Introduction to C. Elegans
C. elegans as a Model System
Several approaches can be used to study how a biological system functions. You will use a type of genetics during the course of this project. You will use a technique called RNAi (which we will discuss later) to reduce (or eliminate) the function of a single gene, and look to see how that reduction affects the development of the worms. It is just like removing (or breaking!) part of a car and seeing if the car will move. If development is disrupted, you have identified a gene that is required for normal development. Thus, you have defined a function of your gene. Next you would want to do additional experiments to find out what the role of the gene is in development, what it actually does to control or participate in the process. This "second step" can be years or a lifetime of work.
Why study C. elegans?
There are several attractive features that make Caenorhabditis elegans (C. elegans) an ideal organism for the study of gene regulation and function:
C. elegans is a eukaryote, which means that it shares cellular and molecular structures (membrane bound organelles; DNA complexed into chromatin and organized into discreet chromosomes, etc.) and control pathways with higher organisms. C. elegans is a multicellular organism, which means that it goes through a complex developmental process, including embryogenesis, morphogenesis, and growth to an adult. Thus, biological information that we learn from C. elegans may be directly applicable to more complex organisms, such as humans, which are somewhat more refractory to laboratory scrutiny. About 35% of C. elegans genes have human homologs. A homolog is a DNA or protein sequence that is similar to another DNA or protein sequence because the sequences have common ancestry. The definition of a homolog includes common ancestry, but, in practice, we often INFER that two sequences are homologs by similarity of sequence. We believe that the only plausible way for two sequences to share extensive similarity is by having a common ancestry. Remarkably, it has been shown repeatedly that human genes replace their C. elegans homologs when introduced into C. elegans. Conversely, many C. elegans genes can function similarly to mammalian genes.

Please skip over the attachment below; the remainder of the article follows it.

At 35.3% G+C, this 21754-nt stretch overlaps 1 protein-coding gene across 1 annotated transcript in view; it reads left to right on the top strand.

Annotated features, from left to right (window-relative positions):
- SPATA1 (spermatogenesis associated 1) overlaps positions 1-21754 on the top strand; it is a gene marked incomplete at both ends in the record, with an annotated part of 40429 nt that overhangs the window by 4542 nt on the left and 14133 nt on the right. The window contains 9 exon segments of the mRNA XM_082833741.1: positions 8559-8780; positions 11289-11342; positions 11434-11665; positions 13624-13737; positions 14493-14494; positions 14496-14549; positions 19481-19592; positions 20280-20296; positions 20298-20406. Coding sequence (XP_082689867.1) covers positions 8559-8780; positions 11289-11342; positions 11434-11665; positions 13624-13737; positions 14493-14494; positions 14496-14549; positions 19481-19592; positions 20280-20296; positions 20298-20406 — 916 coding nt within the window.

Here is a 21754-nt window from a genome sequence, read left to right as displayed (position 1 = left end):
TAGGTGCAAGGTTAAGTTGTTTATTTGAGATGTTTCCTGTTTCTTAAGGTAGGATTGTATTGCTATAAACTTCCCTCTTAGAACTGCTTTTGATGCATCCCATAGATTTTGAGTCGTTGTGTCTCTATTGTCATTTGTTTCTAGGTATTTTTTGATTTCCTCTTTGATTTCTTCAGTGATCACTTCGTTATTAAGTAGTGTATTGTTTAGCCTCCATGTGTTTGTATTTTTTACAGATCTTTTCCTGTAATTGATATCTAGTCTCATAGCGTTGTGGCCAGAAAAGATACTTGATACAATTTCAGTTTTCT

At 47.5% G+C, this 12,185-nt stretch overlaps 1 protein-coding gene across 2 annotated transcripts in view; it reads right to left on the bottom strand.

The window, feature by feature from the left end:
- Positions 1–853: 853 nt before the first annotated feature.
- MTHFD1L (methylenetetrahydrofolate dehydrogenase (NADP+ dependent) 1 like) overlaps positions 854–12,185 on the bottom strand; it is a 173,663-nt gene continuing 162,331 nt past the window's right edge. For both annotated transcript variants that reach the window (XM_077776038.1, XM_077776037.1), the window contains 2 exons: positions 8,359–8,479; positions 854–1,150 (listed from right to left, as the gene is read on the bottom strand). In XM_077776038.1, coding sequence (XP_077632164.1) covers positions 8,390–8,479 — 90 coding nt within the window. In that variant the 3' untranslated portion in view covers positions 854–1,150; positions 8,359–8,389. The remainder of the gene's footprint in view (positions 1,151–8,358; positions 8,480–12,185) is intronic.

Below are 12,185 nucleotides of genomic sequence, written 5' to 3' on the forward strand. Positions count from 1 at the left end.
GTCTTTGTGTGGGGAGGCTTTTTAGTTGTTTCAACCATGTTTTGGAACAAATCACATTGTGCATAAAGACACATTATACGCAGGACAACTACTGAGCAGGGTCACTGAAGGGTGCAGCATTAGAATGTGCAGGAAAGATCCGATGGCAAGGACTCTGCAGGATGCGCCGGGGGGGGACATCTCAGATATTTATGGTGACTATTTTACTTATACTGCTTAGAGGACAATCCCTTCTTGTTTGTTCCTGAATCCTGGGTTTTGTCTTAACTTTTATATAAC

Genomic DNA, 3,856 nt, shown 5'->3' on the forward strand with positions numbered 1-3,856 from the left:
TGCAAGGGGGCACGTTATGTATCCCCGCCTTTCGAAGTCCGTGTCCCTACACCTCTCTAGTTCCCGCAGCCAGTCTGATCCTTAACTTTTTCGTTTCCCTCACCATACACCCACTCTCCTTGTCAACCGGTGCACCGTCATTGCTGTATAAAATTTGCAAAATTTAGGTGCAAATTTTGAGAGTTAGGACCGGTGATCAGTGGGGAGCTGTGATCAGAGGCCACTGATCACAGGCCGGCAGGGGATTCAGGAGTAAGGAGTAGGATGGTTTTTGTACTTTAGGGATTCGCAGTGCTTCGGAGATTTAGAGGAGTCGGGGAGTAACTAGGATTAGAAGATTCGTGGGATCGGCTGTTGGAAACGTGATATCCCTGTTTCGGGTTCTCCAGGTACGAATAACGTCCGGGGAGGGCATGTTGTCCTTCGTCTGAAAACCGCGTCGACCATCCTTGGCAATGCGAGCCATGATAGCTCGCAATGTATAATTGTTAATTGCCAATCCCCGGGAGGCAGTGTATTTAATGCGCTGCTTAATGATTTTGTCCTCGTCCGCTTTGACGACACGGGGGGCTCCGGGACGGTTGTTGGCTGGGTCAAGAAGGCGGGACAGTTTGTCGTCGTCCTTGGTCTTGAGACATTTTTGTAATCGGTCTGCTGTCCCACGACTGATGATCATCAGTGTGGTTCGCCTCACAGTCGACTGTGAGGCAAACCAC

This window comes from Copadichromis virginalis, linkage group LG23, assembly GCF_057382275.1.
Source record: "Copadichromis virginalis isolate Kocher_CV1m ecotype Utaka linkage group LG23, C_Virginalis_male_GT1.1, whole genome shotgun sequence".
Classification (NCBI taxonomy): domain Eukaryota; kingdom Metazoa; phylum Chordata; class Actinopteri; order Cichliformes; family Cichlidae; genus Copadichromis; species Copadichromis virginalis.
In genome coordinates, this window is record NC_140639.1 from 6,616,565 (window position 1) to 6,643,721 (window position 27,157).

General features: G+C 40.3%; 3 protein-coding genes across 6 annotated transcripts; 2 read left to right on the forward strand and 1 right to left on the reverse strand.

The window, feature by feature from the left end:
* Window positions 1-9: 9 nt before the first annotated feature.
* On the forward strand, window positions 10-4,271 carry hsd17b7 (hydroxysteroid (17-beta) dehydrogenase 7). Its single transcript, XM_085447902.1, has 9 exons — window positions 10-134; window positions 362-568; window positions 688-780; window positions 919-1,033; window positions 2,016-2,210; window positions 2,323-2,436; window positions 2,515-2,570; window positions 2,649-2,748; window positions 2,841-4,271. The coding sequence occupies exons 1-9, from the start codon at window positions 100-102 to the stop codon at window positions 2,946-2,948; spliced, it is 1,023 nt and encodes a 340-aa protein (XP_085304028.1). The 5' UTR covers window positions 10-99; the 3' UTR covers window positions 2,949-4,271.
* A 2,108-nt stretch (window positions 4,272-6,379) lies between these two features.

The C. elegans genome size is relatively small (9.7 x 107 base pairs or 97 Megabases), when compared to the human genome which is estimated to consist of 3 billion base pairs (3 X 109 bp or 3000 Megabases). The entire C. elegans genome has been sequenced. Furthermore, several novel molecular biological techniques exist for C. elegans experimentation that are not available to researchers studying higher eukaryotes. For example, manipulation of the genome by adding, removing, or altering specific genes occurs by relatively routine procedures.
C. elegans is easy to maintain in the laboratory (in petri dishes) and has a fast and convenient life cycle. Embryogenesis occurs in about 12 hours, development to the adult stage occurs in 2.5 days, and the life span is 2-3 weeks. The development of C. elegans is known in great detail because this tiny organism (1 mm in length) is transparent and the developmental pattern of all 959 of its somatic cells has been traced.
General Biology of C. elegans
The nematode Caenorhabditis elegans is a multicellular organism that is utilized as a model system to address fundamental questions in developmental biology, neurobiology and behavioral biology. One of the key strengths of the model system is that sophisticated genetic approaches can be applied to address questions of interest.
Features of the animal.
C. elegans is a small (about 1 mm long as an adult), free living (as opposed to parasitic) round worm. The normal habitat of the animal is in soil, where it feeds on bacteria and fungi. In the lab, it is grown by spreading a layer of E. coli onto a plate and letting the animal feed on the bacterial lawn.
Because C. elegans is so small and because its anatomy is invariant from one animal to the next, it has been possible to describe the anatomy in exquisite detail by performing serial section electron microscopy through the entire animal. By stacking together more than 200,000 minute sections, a three-dimensional picture of the entire animal has been reconstructed! For example, all synaptic connections made by each of the 302 neurons of the animal are known. This is the only animal for which the entire "wiring diagram" has been determined and it makes C. elegans an excellent model for study of neurodevelopment.